C2-MTL: The business of storytelling, and how to make a circus
On day two of the creativity conference, a panel discusses how brand storytelling has evolved, and Cirque du Soleil gives an inside look into its creative process.
On the second afternoon of the C2-MTL conference in Montreal, which is all about the intersection of commerce and creativity, Ian Schrager, hailed as the man who created boutique hotels and one of the founders of the infamous Studio 54, took to the stage to show off some of his creations.
He likened the hotel industry to the iPad, noting that other companies have been trying to sell similar products for 20 years, but Apple elevated the experience. It isn’t about the money, that will come if you make a good product, he said, also noting that design isn’t about the veneer, but about how it makes people feel. And like in the film industry, special effects won’t save a film if it’s poorly conceived and written.
“Edison didn’t ask people if they needed a light bulb, Steve Jobs didn’t ask if they needed a personal computer,” he said, adding you should do things for yourself and hope people will have the same thinking.
Up next was the Fast Company Storytellers panel, consisting of Rachel Shechtman, founder of the New York store Story; Andrew Wilson, VP at EA Sports; and Masashi Kawamura, CD and co-founder of Tokyo and New York-based agency Party Inc.
The panel covered a hot topic – how storytelling impacts business. The moderator, Fast Company staff editor Teressa Iezzi, noted how brand storytelling used to be centred around a commercial, but now technology has disrupted that.
Kawamura shared his unique agency model – instead of teams of art directors and copywriters, it employs teams of creative directors and technology directors. The idea is to combine the story with the right tool, he explained.
Shechtman talked about her own unique model: a retail store based around the idea of storytelling. Story is a physical store in Chelsea in New York City that completely changes every four to six weeks, based around a story which can be influenced by a sponsor. For instance, Benjamin Moore came on board and they created a “colour story” to launch a new palette of paints. (As an interesting anecdote, she also talked about how she convinced New York-based graphic designer Stefan Sagmeister to design her logo by helping with the marketing of his film.)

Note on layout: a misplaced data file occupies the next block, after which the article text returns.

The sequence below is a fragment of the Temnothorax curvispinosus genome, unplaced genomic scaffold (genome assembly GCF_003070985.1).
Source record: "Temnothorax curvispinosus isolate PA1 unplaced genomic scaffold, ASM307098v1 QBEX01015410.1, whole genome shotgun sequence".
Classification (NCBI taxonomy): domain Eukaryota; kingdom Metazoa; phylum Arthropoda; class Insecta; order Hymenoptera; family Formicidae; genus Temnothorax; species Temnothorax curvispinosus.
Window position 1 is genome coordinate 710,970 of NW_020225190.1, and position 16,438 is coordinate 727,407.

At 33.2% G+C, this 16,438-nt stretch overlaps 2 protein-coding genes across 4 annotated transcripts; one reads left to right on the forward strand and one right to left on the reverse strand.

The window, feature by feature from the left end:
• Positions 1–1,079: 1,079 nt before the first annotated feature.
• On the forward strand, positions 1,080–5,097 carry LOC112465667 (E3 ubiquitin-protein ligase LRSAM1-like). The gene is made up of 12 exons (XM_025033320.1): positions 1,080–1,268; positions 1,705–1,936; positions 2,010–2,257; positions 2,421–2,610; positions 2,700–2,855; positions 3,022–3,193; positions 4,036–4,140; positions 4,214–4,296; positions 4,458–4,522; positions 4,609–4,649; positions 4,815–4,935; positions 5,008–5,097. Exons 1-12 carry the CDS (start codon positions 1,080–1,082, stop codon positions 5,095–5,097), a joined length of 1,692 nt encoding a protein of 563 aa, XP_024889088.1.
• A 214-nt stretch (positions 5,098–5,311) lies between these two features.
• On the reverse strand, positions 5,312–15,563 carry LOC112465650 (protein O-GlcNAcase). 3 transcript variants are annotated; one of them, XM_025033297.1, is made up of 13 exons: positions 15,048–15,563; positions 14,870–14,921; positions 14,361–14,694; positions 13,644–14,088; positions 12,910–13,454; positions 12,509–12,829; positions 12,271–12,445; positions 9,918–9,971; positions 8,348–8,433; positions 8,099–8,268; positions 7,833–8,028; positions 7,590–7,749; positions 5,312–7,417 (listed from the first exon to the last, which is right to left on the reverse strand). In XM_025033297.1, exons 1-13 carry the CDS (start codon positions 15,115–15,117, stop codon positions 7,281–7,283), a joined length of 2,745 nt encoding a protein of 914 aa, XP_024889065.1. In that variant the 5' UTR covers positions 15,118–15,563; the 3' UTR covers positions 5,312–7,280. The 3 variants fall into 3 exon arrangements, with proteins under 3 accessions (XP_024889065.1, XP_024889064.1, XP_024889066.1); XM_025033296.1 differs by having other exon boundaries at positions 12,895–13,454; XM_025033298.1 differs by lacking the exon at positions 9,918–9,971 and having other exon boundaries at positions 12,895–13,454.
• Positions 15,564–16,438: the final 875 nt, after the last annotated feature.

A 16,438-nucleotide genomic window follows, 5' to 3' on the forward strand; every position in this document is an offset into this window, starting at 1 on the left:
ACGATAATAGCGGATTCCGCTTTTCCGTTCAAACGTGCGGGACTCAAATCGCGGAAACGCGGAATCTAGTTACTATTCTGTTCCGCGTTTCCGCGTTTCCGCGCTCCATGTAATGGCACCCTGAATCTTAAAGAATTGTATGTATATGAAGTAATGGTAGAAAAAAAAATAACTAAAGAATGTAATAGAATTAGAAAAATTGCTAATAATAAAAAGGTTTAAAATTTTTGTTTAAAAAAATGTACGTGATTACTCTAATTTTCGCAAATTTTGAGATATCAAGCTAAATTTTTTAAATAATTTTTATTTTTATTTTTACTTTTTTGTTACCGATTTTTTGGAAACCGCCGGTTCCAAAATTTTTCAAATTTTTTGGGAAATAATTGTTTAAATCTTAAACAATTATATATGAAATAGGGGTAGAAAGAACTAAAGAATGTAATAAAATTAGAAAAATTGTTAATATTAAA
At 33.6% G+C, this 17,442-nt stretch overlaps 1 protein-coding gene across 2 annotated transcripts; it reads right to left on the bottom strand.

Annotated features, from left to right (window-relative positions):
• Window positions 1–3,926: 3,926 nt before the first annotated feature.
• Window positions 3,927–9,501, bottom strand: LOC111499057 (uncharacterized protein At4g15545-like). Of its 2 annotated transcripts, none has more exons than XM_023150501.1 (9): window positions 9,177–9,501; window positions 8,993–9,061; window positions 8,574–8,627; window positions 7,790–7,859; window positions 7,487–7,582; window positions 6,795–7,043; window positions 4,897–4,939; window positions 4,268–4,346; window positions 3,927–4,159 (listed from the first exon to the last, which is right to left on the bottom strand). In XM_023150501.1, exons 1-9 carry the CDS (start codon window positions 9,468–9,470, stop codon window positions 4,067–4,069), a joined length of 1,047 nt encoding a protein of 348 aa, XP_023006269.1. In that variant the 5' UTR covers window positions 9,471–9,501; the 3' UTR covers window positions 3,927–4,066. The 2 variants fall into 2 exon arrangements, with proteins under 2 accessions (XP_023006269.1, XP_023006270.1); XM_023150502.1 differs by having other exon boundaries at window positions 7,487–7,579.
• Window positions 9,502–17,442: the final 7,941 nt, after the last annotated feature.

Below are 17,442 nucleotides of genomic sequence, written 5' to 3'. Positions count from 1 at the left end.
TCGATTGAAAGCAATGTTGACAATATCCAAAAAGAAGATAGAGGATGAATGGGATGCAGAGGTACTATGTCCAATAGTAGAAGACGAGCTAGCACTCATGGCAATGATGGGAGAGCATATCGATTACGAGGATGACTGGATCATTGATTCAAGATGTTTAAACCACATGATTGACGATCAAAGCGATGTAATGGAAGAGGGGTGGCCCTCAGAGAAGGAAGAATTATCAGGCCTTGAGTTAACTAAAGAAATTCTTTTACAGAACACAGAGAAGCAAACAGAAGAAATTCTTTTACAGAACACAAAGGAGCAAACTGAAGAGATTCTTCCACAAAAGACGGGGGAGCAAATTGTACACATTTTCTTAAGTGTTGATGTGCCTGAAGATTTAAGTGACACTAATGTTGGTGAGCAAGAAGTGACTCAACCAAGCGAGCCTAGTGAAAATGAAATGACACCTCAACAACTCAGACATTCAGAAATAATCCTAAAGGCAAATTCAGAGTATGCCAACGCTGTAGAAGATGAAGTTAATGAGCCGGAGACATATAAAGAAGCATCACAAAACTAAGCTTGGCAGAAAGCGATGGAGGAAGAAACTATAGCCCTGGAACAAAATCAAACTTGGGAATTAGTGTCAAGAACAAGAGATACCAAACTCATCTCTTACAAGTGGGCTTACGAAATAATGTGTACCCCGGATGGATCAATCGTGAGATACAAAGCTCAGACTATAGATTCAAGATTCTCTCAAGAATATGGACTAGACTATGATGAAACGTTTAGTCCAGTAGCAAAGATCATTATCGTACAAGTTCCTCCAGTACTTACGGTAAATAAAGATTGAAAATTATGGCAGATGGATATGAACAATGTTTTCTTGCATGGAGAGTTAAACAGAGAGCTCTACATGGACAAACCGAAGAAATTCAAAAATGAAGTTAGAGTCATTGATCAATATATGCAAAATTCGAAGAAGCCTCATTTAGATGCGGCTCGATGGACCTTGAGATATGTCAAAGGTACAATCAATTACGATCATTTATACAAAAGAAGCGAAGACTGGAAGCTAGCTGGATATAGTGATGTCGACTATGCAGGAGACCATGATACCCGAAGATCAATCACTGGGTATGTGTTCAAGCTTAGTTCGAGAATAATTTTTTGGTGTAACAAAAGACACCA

Wilson likened Sports to the longest running soap opera, one with such an intense level of interaction it can transcend other relationships. It used to be a way to connect with immediate friends, but now sports fans across the country or even the globe can interact. EA is facilitating this with the EA Sports Football Club, a fantasy league for soccer fans that tailors messages to fans of specific teams. It’s just one example of how marketing has become so much more personalized.
After the panel was a presentation by Cirque du Soleil that combined talks from president and CEO Daniel Lamarre (pictured above) and VP creation & development Jean-Francois Bouchard with a live Cirque performance.
Lamarre and Bouchard took the crowd through Cirque’s creative process, starting with the criteria for a new project: it must be a creative challenge, have creative partners (such as Disney, the Beatles or James Cameron, who is working on a Cirque 3D movie) and, naturally, it must be profitable.
Commerce and creativity go hand in hand, said Lamarre: “If you don’t have a good show, you don’t have a good business.”
R&D and how ideas are generated isn’t the responsibility of a single department, they said, but of the whole organization. Everyone is expected to research and contribute ideas. It also works with 17 colleges and universities to develop new ideas, for example, the “Ultimate Wheel,” a circular structure that consists of two wheels – one on the inside and one on the outside – used by performers that was created by a CEJEP student in Quebec.
At the end of the talk, Guy Laliberte took to the stage with some words of wisdom, noting that once you create something special, others will try to copy (or buy you out like Disney’s numerous attempts, a story made more humorous since former Disney CEO Michael Eisner was there), so to keep your edge you must nurture creativity, or in his words, be a good “gardener of the spirit of creativity.” Creativity will be challenged by people, but it’s important not to compromise on your vision, he said.
The talks were capped off by a Cirque performance featuring a woman doing an awe-inspiring balancing act, a fitting reflection of the delicate balance between the business side and the creative.